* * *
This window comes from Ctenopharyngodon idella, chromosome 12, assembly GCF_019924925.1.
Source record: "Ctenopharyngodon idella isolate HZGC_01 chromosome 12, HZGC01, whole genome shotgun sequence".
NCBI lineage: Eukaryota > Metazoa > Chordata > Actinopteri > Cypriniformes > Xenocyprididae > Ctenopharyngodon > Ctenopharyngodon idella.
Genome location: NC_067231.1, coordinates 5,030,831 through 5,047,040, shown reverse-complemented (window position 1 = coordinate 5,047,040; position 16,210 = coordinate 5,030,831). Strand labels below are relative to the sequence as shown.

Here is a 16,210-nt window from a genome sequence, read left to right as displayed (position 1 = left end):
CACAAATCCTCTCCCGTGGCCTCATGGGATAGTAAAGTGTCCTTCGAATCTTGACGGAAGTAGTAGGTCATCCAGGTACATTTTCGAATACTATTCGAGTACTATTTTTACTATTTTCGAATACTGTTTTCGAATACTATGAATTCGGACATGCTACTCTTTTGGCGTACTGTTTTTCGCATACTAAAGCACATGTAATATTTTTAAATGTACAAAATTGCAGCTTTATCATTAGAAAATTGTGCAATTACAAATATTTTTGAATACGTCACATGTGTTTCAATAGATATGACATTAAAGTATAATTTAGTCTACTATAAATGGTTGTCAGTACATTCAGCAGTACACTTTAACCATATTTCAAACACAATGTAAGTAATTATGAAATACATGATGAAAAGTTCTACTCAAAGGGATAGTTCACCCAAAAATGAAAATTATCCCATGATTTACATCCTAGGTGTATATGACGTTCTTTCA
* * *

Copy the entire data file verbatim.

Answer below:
This window comes from Ctenopharyngodon idella, chromosome 12, assembly GCF_019924925.1.
Source record: "Ctenopharyngodon idella isolate HZGC_01 chromosome 12, HZGC01, whole genome shotgun sequence".
NCBI lineage: Eukaryota > Metazoa > Chordata > Actinopteri > Cypriniformes > Xenocyprididae > Ctenopharyngodon > Ctenopharyngodon idella.
Genome location: NC_067231.1, coordinates 5,030,831 through 5,047,040, shown reverse-complemented (window position 1 = coordinate 5,047,040; position 16,210 = coordinate 5,030,831). Strand labels below are relative to the sequence as shown.

Here is a 16,210-nt window from a genome sequence, read left to right as displayed (position 1 = left end):
CACAAATCCTCTCCCGTGGCCTCATGGGATAGTAAAGTGTCCTTCGAATCTTGACGGAAGTAGTAGGTCATCCAGGTACATTTTCGAATACTATTCGAGTACTATTTTTACTATTTTCGAATACTGTTTTCGAATACTATGAATTCGGACATGCTACTCTTTTGGCGTACTGTTTTTCGCATACTAAAGCACATGTAATATTTTTAAATGTACAAAATTGCAGCTTTATCATTAGAAAATTGTGCAATTACAAATATTTTTGAATACGTCACATGTGTTTCAATAGATATGACATTAAAGTATAATTTAGTCTACTATAAATGGTTGTCAGTACATTCAGCAGTACACTTTAACCATATTTCAAACACAATGTAAGTAATTATGAAATACATGATGAAAAGTTCTACTCAAAGGGATAGTTCACCCAAAAATGAAAATTATCCCATGATTTACATCCTAGGTGTATATGACGTTCTTTCA